Earlier in September, out of curiosity, I attended an event titled Climate Change Couture: Fashion for a Hotter Planet. Expecting to be thrown way out of my comfort zone, I ended up having a wonderful night and a intriguing follow-up conversation with Catherine Young, the artist who designs a line of apocalypse-ready wear to engage people in the climate change conversation. The Apocalypse Project, she named it.
Like the community here on OpenIDEO, Ms. Young believes in the power of experiences and the impact of sharing them. “If you experience something, it stays with you forever”, she said during Q&A of the speaker panel/fashion show at the swissnex San Francisco. Ms. Young and her collaborators are working on a version of the future where we live sustainably and in harmony with nature.
And her weapon of choice? Art.
The result was the Apocalypse Project, a ’speculative design research’ on our future environmental problems born out of her 2013 ArtScience Residency Program in Singapore. In one of its manifestations, she listened and distilled insights from her interactions with young kids to create a clothing line based on future climate change scenarios. Fashion was a medium that everyone can relate to, she recalled, which makes it useful for communicating an apocalpyptic future across time and space (and maybe even cultures). Apocalypse, by the way, means the ‘disclosure of knowledge’ or the ‘lifting of the veil - an act she hopes to accomplish through her current project on climate change. The Thermoreflector and the Aquatutu are just a few items from her collection of apocalypse-ready wear - for heat and for water scenarios, respectively - that might get you curious enough to check out her work.
In her other sub-projects, she plays on nostalgia and twists the senses to get people to think about climate change. Her Ephemeral Marvels Perfumes capture the scents that are disappearing from the world due to climate change (smells of peanuts, coasts, honey that we easily take for granted) and her Future Feast is an experiential exhibition where she serves food made from insects, a glimpse of an alternate, yet totally possible, reality. Regardless of the medium though, it was her approach on sharing her art as an experience for her audience that is fresh and engaging in our current climate change conversations.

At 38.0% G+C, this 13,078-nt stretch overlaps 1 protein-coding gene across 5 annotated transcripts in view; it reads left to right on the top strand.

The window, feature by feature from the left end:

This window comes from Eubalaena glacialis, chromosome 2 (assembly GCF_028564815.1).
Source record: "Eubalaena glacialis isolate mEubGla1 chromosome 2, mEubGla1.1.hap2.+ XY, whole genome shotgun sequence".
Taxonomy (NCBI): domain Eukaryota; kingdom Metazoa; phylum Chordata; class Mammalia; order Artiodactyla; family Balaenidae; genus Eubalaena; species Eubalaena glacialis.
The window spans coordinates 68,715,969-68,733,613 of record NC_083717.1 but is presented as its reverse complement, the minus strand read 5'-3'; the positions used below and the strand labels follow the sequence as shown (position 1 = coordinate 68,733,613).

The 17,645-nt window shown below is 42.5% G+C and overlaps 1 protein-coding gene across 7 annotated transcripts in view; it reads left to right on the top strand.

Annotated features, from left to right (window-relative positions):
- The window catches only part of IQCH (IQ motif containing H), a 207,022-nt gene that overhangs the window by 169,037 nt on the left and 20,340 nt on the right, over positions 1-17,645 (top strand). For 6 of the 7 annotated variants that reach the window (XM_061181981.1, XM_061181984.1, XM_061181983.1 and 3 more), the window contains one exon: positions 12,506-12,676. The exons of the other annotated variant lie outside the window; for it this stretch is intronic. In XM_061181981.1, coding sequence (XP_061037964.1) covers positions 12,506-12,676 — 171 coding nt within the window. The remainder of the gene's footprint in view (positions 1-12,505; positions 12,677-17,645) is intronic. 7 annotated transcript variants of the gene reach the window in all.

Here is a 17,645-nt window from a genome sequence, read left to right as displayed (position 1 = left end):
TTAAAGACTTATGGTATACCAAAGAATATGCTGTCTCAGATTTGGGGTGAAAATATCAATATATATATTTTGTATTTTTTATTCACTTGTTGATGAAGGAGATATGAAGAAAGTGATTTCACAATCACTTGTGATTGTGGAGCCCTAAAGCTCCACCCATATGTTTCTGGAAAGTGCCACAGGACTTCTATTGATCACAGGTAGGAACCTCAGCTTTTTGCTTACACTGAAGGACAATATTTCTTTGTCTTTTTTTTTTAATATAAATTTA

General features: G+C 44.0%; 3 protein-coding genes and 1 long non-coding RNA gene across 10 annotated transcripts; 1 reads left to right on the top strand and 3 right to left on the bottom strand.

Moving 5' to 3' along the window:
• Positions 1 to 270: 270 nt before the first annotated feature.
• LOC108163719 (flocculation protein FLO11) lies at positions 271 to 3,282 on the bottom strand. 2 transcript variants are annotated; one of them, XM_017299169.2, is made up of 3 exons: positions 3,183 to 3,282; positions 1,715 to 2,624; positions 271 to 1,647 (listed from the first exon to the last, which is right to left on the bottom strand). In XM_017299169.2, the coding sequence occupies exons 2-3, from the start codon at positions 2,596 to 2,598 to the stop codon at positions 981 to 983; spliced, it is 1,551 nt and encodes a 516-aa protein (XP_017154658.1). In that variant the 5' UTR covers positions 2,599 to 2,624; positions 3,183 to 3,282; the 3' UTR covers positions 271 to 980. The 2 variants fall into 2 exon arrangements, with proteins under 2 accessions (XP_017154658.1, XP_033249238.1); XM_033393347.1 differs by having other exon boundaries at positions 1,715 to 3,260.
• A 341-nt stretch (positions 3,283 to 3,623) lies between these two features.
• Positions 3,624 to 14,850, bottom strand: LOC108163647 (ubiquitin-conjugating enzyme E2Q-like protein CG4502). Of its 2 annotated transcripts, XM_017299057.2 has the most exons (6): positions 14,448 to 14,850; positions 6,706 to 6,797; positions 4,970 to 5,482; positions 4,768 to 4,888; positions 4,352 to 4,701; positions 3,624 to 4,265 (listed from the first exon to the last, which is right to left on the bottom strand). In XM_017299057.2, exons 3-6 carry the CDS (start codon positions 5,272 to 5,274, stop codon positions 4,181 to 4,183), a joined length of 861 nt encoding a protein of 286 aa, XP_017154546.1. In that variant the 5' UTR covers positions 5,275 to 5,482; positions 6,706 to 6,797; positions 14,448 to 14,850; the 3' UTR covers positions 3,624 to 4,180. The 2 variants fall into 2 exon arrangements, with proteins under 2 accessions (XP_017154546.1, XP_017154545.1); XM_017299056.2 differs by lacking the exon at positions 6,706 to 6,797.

Later on in our conversation, I asked her what she was hoping to achieve with the Apocalypse Project. I was already intrigued that someone was crossing the art and science disciplines in the context of climate change, a conversation dominated by science, policy, and politics. Her response would sound familiar to the design thinkers in this community:
"The project itself is meant to instill empathy, and thus the works are interactive. You can wear the garments and smell the perfumes because I want you to be able to put yourself in the climate change discussion. The idea is for you to create your own personal story with the environment instead of letting it be solely a political one."
It was a wonderful trip outside of my field and into an effort that might just succeed, in its own way, with inspiring climate change action. After all, how would we get people to take action for our climate if we don’t talk about it in the first place?
Check out Catherine Young’s exhibition is at the Institute for the Future’s Future Gallery in Palo Alto until 15th April 2016. More information is available on IFTF website and a photo gallery of the event is available here. For collaboration and information about her work, Catherine Young can be reached at her personal address firstname.lastname@example.org.
(This post is partially adapted from the story on the Climate Change Couture fashion show, published on my personal blog)